Google X head shares his secret to happiness

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Google X head shares his secret to happiness


Google X’s Chief Business Officer Mohammad “Mo” Gawdat, left, and Lotte Group Chair Shin Dong-bin have a one-on-one conversation after Gawdat’s lecture to the group’s seniors executive on Wednesday at Hotel Lotte’s Sogong-dong branch. [LOTTE GROUP]

Lotte Group Chairman Shin Dong-bin and senior executives met with Google X’s Chief Business Officer, Mohammad “Mo” Gawdat, to hear him speak on the “happiness equation” at Hotel Lotte’s Sogong-dong branch in central Seoul on Wednesday.

The theme of the talk was based on Gawdat’s book, “Solve for Happy,” which was published in January. The book approached the concept of happiness from an engineer’s perspective.

Despite success in the Dubai stock market, ample material wealth and a full family life, Gawdat struggled with depression for years. Then in 2014, his 21-year-old son died during a routine medical operation.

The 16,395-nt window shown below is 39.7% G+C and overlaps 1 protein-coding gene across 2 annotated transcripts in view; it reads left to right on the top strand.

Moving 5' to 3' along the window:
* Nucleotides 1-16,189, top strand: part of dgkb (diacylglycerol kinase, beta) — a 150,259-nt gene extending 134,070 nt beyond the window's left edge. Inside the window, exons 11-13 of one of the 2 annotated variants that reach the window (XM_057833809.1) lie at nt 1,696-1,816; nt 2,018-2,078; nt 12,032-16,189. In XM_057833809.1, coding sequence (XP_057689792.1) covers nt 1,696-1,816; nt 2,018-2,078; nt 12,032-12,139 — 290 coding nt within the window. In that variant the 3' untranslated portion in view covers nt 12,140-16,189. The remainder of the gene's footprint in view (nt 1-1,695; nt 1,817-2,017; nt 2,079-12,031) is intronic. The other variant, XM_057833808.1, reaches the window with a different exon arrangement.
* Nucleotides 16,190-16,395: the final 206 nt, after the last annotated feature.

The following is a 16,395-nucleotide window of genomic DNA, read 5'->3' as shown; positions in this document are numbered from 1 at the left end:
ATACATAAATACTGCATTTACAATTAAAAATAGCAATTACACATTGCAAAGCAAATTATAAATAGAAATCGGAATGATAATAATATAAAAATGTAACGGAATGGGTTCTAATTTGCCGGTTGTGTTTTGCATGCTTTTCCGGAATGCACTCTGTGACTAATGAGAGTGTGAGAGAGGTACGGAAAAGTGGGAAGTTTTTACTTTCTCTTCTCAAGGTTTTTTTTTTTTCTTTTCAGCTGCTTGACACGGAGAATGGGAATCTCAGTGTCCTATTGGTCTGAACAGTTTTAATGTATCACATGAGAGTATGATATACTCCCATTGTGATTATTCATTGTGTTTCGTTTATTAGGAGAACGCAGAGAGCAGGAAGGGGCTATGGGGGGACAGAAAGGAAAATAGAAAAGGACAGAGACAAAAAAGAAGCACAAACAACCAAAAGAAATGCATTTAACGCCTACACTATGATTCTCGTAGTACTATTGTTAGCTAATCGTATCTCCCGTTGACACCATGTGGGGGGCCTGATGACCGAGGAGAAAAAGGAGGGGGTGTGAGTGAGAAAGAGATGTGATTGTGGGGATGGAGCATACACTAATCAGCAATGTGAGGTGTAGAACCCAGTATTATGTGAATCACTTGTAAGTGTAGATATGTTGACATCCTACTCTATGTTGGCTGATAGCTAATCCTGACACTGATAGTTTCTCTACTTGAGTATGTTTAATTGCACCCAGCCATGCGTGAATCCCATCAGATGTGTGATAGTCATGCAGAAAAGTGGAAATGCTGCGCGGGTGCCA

Gawdat developed what he calls an equation for happiness. Namely, happiness is equal to or greater than the events of your life minus your expectation of how life should be.

During the lecture, Gawdat suggested pragmatic ways to regain and maintain happiness in one’s life.

The session was one of Lotte’s monthly “breakfast forums,” established for senior executives to share and learn new trends in business management and to strengthen ties among the organization’s top tier. Gawdat was invited on Wednesday to speak to 295 executives, including Chairman Shin and Hwang Gak-gyu, the head of Lotte’s strategy planning division.

“The lecture provided me the chance to think about the definition of happiness,” said one executive who attended.

After the lecture, Chairman Shin spoke with Gawdat, expressed his thanks for the lecture and discussed the global industry trend of the fourth industrial revolution.

Gawdat is currently working at Google X, the IT giant’s internal research organization, responsible for some of the company’s most futuristic projects, such as driverless cars, providing internet to remote areas using balloons and delivering consumer goods via automated aircraft.


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